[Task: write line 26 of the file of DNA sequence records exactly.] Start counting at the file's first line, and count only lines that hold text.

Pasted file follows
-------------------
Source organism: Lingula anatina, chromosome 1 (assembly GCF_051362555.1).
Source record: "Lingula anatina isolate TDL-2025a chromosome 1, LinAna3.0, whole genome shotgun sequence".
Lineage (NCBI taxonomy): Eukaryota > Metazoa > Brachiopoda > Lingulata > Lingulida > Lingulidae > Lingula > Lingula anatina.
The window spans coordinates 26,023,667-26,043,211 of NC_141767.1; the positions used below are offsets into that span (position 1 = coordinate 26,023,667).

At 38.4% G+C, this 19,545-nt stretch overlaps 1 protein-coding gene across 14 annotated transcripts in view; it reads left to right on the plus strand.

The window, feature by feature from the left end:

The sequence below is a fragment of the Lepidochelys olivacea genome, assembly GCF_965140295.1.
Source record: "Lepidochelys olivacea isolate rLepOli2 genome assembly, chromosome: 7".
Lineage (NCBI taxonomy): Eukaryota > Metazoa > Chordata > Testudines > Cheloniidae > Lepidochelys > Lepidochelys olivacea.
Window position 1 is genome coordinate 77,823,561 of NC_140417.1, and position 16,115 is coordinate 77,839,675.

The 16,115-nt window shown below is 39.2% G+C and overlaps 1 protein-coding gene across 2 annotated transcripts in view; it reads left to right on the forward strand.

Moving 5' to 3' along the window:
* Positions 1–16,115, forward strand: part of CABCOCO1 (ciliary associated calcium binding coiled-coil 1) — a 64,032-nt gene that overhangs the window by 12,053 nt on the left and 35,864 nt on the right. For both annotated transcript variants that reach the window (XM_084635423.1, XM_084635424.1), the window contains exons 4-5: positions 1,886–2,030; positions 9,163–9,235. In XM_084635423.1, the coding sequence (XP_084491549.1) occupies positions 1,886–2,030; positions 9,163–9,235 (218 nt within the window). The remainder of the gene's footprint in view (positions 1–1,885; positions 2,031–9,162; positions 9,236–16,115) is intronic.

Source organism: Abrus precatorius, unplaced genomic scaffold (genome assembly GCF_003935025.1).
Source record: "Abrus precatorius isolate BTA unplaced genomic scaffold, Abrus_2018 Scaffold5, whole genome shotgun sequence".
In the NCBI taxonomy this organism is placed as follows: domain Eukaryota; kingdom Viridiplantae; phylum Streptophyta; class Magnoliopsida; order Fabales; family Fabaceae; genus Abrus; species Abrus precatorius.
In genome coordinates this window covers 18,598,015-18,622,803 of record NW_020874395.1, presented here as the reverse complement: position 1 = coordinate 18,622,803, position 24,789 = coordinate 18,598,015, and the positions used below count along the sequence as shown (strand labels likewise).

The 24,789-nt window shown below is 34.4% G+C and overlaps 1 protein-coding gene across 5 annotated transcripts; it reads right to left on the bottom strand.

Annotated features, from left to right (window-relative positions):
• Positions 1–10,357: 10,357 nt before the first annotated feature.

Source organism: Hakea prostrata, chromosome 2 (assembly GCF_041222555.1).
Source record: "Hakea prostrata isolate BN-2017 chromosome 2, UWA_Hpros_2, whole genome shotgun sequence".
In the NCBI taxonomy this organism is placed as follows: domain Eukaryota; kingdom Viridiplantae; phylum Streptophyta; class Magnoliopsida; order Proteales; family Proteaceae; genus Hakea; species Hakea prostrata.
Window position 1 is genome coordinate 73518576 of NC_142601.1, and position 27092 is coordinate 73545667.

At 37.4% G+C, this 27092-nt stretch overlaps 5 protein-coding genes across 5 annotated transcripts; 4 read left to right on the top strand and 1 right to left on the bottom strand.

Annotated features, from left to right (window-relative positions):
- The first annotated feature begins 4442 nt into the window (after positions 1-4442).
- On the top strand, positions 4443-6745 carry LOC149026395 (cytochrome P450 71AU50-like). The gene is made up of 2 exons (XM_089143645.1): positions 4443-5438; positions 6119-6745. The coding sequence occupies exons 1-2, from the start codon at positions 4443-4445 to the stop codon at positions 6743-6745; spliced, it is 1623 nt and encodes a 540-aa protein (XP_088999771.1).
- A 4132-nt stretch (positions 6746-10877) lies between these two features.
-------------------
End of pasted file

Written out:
Annotated features, from left to right (window-relative positions):